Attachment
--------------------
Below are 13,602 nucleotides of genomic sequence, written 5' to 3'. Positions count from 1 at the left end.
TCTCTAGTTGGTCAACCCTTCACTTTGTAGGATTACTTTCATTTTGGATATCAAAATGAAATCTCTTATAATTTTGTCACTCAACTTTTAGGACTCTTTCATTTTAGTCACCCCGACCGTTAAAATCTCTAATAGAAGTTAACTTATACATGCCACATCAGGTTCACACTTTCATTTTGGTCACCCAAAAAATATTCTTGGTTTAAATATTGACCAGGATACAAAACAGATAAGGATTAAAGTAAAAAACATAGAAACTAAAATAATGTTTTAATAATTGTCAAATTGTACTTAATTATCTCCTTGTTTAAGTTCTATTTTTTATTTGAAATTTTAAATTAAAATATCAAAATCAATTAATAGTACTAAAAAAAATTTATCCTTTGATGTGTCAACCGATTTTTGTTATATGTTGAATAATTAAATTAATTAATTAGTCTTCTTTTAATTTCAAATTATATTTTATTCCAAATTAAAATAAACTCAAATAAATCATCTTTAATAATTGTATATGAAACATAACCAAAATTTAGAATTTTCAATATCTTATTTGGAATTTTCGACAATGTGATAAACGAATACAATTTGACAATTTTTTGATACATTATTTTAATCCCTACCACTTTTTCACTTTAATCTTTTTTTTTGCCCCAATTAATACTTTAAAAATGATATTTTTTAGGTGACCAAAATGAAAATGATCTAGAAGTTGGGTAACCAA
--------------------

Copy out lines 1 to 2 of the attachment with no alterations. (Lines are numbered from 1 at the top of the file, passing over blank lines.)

Below are 13,602 nucleotides of genomic sequence, written 5' to 3'. Positions count from 1 at the left end.
TCTCTAGTTGGTCAACCCTTCACTTTGTAGGATTACTTTCATTTTGGATATCAAAATGAAATCTCTTATAATTTTGTCACTCAACTTTTAGGACTCTTTCATTTTAGTCACCCCGACCGTTAAAATCTCTAATAGAAGTTAACTTATACATGCCACATCAGGTTCACACTTTCATTTTGGTCACCCAAAAAATATTCTTGGTTTAAATATTGACCAGGATACAAAACAGATAAGGATTAAAGTAAAAAACATAGAAACTAAAATAATGTTTTAATAATTGTCAAATTGTACTTAATTATCTCCTTGTTTAAGTTCTATTTTTTATTTGAAATTTTAAATTAAAATATCAAAATCAATTAATAGTACTAAAAAAAATTTATCCTTTGATGTGTCAACCGATTTTTGTTATATGTTGAATAATTAAATTAATTAATTAGTCTTCTTTTAATTTCAAATTATATTTTATTCCAAATTAAAATAAACTCAAATAAATCATCTTTAATAATTGTATATGAAACATAACCAAAATTTAGAATTTTCAATATCTTATTTGGAATTTTCGACAATGTGATAAACGAATACAATTTGACAATTTTTTGATACATTATTTTAATCCCTACCACTTTTTCACTTTAATCTTTTTTTTTGCCCCAATTAATACTTTAAAAATGATATTTTTTAGGTGACCAAAATGAAAATGATCTAGAAGTTGGGTAACCAA